Replastering of a pool usually costs around $8,000 with mini pebble. Mini pebble makes for a practical finishing material because it lasts longer than simple plaster finish and is relatively easy to maintain. If you have an attached spa, that will add about an additional $900 to the total replastering cost. The overall replaster process includes other services like draining the pool, chipping out the old plaster, applying the pebble finish, applying an acid wash, as well as installing new directional eyeball and main drain fittings along with the final startup process.
Do I need a permit to replaster my pool?
A permit may be required if you’re replastering your pool, depending on which state you’re in. In general, if you’re not making any significant changes to the structure of your pool in the County of Ventura, one is not needed. If you’re replastering your pool in the County of Los Angeles, you will have to request a permit even if your project will only merit pool resurfacing. Nevertheless, for projects involving plumbing and electrical undertaking, you will most-likely have to comply with the codes set by your county.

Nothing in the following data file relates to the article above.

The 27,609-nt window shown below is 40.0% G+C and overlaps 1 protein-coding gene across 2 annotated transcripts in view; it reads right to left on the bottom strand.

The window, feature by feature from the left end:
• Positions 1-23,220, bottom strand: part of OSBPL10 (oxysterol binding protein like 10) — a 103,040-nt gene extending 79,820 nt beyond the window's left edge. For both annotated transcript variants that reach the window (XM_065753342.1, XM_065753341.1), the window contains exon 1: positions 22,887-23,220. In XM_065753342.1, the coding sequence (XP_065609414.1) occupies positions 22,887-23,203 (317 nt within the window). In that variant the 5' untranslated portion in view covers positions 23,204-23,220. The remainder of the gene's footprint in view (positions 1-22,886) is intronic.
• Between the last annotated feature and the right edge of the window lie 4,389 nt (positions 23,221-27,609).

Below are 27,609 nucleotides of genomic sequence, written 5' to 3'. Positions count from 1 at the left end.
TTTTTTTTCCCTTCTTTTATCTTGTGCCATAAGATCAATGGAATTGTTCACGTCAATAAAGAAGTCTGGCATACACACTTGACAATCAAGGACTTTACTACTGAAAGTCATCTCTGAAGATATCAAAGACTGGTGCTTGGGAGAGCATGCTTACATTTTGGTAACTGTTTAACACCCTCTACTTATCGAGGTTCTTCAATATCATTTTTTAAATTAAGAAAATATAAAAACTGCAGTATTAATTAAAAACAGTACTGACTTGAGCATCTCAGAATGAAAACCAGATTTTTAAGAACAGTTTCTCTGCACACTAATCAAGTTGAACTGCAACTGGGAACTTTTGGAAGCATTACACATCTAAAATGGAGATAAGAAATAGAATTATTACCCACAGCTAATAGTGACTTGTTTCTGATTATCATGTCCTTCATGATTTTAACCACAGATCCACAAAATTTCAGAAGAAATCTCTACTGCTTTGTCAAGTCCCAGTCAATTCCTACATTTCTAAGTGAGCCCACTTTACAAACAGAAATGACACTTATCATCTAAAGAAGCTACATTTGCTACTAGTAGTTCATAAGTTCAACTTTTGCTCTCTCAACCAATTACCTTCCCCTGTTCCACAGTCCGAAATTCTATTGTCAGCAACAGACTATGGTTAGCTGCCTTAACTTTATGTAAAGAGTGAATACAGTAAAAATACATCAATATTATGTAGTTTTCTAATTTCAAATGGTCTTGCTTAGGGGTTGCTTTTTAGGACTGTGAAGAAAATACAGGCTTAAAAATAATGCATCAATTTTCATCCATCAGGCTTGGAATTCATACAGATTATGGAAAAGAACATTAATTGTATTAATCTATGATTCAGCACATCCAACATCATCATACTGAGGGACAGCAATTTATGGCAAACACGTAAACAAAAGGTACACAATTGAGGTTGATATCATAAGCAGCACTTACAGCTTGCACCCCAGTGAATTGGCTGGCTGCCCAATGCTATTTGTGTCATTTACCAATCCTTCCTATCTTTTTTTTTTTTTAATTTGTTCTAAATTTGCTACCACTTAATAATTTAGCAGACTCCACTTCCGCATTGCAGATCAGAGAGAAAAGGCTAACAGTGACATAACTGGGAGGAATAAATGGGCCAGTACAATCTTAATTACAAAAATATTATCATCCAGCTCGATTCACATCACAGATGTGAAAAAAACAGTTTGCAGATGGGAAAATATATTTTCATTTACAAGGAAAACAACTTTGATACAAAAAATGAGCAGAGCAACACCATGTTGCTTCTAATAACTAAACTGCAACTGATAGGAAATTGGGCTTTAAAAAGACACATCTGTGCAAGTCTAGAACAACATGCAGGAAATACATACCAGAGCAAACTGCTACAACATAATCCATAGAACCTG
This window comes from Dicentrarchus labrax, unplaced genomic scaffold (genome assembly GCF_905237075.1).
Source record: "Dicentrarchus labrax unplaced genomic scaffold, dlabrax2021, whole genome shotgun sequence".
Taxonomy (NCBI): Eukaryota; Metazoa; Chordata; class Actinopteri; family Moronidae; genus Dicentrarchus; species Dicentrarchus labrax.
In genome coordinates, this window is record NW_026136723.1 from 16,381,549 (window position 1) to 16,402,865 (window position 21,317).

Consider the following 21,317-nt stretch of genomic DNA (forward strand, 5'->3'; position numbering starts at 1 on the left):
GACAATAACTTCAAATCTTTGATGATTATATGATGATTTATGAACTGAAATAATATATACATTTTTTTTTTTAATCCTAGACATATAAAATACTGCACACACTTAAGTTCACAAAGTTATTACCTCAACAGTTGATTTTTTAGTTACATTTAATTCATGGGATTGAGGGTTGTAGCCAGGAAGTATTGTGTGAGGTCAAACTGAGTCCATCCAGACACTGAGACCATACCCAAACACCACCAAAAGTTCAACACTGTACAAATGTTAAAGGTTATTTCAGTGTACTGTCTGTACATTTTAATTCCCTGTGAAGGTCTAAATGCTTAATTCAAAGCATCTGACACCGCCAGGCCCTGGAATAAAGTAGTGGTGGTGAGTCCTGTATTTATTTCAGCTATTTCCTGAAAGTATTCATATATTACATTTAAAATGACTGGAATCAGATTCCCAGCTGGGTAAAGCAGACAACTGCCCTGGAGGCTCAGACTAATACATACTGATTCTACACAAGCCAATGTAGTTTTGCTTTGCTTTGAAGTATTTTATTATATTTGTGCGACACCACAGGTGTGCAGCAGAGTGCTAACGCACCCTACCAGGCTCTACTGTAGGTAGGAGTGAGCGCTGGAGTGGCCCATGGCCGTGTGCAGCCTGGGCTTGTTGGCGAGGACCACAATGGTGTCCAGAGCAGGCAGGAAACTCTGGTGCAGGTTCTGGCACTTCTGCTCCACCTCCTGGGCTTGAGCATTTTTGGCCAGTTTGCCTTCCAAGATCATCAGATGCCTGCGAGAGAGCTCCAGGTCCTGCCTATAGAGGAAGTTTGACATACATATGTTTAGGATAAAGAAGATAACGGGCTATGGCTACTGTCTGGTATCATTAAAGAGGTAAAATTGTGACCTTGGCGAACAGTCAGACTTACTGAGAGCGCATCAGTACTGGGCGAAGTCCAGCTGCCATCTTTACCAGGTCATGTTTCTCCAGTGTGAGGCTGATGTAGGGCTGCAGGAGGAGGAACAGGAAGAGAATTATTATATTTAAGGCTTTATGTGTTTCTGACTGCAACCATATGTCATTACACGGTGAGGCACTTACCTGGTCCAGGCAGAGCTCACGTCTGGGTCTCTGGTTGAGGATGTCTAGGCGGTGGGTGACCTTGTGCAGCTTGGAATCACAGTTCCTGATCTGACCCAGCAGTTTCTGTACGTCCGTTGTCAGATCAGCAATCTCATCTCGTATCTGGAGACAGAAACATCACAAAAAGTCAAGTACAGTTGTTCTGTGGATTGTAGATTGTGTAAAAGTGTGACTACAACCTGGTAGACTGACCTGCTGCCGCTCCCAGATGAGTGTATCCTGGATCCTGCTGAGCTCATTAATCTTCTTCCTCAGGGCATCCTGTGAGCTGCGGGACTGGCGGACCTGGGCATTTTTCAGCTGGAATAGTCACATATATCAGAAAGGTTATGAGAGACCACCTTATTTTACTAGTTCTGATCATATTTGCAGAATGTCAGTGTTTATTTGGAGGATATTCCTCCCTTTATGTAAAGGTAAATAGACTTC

That said, different locations will most likely have different requirements, so it’s best to communicate with your pool contractor.
Is pebble better than plaster?
A pebble pool finish does have some advantages over the average pool plaster finish. For instance, the average pool plaster will last you an average of 7 years under ideal conditions while a pebble pool finish will often last somewhere around 15 to 20 years. To help us with understanding pebble and plaster better, here’s a quick comparison of both pool finishes.
Pool plaster is a type of material that’s made from aggregates and Portland cement. That said, one of the most appealing things the average pool plaster has to offer is its affordability. It’s an inexpensive way to give your pool a new look. Pool plasters do come in white, but can also be had in various colored options by adding colored pigments in the cement and aggregate mixture.